Other business leaders attending today's meeting were Kalin Sarasin, secretary-general of the Thai Chamber of Commerce. Suphachai Chearavanont, chairman of the Council of Digital Economy and Society, Ghanyapad Tantipipatpong, chairmen of the Thai National Shippers’ Council, Supant Mongkolsuthree, chairman of the Federation of Thai Industries and Predee Daochai, president of the Thai Bankers’ Association. Prayut’s economic advisers in attendance included Pailin Chuchottaworn, former deputy transport minister, Setthaput Suthiwart-Narueput, a member of the central bank’s Monetary Policy Committee, and Pirapan Salirathavibhaga.

            The meeting came a day after the four ministers credited with running Thailand's economy resigned from the ruling Palang Pracharat Party, though kept their seats in Cabinet. Prayut announced on Thursday he would reshuffle the Cabinet after talks with coalition parties. Prayut’s economic management has failed to impress observers since Thailand's economy is currently the worst performer among Asean countries.:

            Keep your friends close and your enemies closer


            • Prayut lures Chinese back

              Prime Minister Prayut Chan-o-cha on Tuesday urged Chinese investors to return to the kingdom now the coronavirus situation in both countries has largely subsided, saying the Thai government will fully support them, according to officials.

              The government spokesperson team said the call was made during a phone conversation with President Xi Jinping on Tuesday. The phone call marked 45 years since the establishment of Thai-Chinese diplomatic relations.

              Gen Prayut also asked China to consider importing more farm products from Thailand, a request the Chinese president reportedly promised to implement through existing trade cooperation mechanisms.

              Both sides agreed to increase cooperation in all areas, including the digital economy, information technology and innovation sectors, the team said.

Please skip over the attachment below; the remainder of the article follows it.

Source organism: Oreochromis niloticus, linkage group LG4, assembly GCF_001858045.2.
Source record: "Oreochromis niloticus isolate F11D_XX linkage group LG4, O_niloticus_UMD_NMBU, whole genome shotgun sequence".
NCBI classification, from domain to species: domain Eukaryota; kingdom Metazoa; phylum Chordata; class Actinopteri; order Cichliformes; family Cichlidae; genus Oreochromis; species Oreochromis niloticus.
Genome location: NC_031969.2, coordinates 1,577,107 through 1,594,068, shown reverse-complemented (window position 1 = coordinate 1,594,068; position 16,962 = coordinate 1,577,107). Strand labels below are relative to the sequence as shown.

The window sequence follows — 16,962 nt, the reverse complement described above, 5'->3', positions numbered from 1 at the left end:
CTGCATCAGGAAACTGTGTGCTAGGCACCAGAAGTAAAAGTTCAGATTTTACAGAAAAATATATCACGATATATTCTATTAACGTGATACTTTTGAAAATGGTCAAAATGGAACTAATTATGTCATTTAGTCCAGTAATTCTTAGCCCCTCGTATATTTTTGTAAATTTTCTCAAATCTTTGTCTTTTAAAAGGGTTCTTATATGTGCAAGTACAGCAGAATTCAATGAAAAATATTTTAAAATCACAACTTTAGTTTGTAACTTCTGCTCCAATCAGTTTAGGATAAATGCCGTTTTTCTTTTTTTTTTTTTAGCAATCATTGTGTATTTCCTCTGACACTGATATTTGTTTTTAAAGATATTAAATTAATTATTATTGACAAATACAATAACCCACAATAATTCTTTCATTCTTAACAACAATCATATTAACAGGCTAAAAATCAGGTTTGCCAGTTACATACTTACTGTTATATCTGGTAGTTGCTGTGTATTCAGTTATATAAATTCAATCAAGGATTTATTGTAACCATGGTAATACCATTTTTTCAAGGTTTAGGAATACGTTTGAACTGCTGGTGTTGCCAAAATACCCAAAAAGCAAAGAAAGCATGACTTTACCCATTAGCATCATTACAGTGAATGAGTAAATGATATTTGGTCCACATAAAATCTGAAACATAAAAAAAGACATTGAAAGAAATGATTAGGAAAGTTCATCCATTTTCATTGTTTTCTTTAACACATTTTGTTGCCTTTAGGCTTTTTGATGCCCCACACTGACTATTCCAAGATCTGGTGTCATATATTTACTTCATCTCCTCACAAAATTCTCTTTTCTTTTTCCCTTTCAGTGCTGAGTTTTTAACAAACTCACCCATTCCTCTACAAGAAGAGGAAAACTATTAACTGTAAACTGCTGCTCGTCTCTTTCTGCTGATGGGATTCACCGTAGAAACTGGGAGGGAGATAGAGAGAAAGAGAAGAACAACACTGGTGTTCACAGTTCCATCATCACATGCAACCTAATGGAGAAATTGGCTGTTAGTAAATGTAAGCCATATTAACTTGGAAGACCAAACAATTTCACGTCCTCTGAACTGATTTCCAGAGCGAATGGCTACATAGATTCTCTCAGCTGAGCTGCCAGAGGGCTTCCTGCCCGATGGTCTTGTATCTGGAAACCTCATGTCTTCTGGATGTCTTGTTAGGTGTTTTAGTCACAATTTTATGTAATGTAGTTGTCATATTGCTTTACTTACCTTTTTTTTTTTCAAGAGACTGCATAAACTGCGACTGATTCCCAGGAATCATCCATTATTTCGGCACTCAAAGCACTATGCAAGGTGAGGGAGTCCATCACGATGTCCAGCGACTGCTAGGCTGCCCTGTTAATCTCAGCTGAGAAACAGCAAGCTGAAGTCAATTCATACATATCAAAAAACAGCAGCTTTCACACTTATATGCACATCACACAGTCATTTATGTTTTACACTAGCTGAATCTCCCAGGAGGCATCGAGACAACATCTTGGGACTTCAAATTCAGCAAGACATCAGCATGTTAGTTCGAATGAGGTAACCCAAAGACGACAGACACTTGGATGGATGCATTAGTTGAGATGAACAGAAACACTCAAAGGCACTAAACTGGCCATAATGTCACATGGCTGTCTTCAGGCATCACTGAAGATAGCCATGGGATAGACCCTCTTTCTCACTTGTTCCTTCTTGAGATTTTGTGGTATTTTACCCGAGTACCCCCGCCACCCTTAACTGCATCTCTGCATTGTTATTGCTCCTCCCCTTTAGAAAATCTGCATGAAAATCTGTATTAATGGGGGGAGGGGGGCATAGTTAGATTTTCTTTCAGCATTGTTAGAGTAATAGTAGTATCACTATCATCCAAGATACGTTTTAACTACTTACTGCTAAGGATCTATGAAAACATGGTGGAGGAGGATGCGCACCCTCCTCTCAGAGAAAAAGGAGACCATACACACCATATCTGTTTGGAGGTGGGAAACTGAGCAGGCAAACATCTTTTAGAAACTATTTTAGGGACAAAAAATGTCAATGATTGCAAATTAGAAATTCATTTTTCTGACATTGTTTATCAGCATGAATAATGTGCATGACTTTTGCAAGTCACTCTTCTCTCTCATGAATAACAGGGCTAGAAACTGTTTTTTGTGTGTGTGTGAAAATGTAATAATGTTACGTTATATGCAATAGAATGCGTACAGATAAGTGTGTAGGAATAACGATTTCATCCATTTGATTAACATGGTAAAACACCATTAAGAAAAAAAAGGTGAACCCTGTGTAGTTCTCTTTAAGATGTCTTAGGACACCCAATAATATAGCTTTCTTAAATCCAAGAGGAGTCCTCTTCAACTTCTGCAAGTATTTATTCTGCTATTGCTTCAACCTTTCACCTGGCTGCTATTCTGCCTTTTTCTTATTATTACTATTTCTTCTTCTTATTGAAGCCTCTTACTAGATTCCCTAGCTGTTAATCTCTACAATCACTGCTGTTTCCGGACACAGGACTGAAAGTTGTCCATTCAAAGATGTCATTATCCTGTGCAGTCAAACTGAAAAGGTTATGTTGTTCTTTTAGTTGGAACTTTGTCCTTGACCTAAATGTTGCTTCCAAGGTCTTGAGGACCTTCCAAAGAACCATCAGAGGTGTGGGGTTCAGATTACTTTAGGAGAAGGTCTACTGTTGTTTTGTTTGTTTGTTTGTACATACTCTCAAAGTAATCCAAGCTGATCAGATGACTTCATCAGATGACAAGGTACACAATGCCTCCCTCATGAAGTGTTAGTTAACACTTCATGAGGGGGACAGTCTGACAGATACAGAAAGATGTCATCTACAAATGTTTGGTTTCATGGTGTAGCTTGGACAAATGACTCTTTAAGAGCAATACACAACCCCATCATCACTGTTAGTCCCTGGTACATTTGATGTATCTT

China has pledged to scale up its support of the government's Thailand 4.0 policy and the Eastern Economic Corridor (EEC) project.

              Gen Prayut also promised Mr Xi that Thailand will resume projects put on hold due to the coronavirus pandemic as soon as the global disease situation improves.

              Thailand is still interested in learning from China's experience, including how it is tackling poverty, Gen Prayut reportedly said.

              During the call with Mr Xi, Gen Prayut also shared Thailand's experience in handling the outbreak with the Chinese leader and praised him for managing the outbreak in China.:

              Keep your friends close and your enemies closer


              • Prayut confirms asking banker Preedee to join cabinet/PM denies reports that NESDC chief Thosaporn was being considered

                Prime Minister Prayut Chan-o-cha has confirmed that he had approached banker Preedee Daochai to join a new cabinet lineup and dismissed reports that the head of the National Economic and Social Development Council (NESDC) was a candidate.

                The prime minister acknowledged for the first time on Friday that he had contacted Mr Preedee to join the government and said he was waiting for a reply.

                Mr Preedee is a co-president of Kasikornbank and chairman of the Thai Bankers' Association. His name surfaced as a potential candidate for finance minister following the resignations of Uttama Savanayana and four other cabinet members, including Deputy Prime Minister Somkid Jatusripitak.

                The prime minister said he needs the “right person” to steer an economy still in serious trouble because of the coronavirus outbreak. Most forecasters expect Thailand, with its heavy dependence on foreign tourism, to post the worst economic contraction in Southeast Asia this year, possibly in the range of 8%.

                Gen Prayut denied reports that NESDC secretary-general Thosaporn Sirisumphand had been asked to join the new economic team, adding that no civil servants would be approached to leave the bureaucracy to join the lineup.

                “I am still working as the NESDC secretary-general with a mission to oversee and screen projects under the 400-billion-baht borrowing scheme to achieve its goals,” Mr Thosaporn said in a post on the NESDC Facebook page.

                “However, I am happy to help and support the prime minister on any given assignments after my retirement.”

                Mr Thosaporn will retire at the end of September.

                The name of Prasarn Trairatvorakul has also surfaced as a target of the prime minister but Gen Prayut said the family of the former Bank of Thailand governor did not want him to get involved.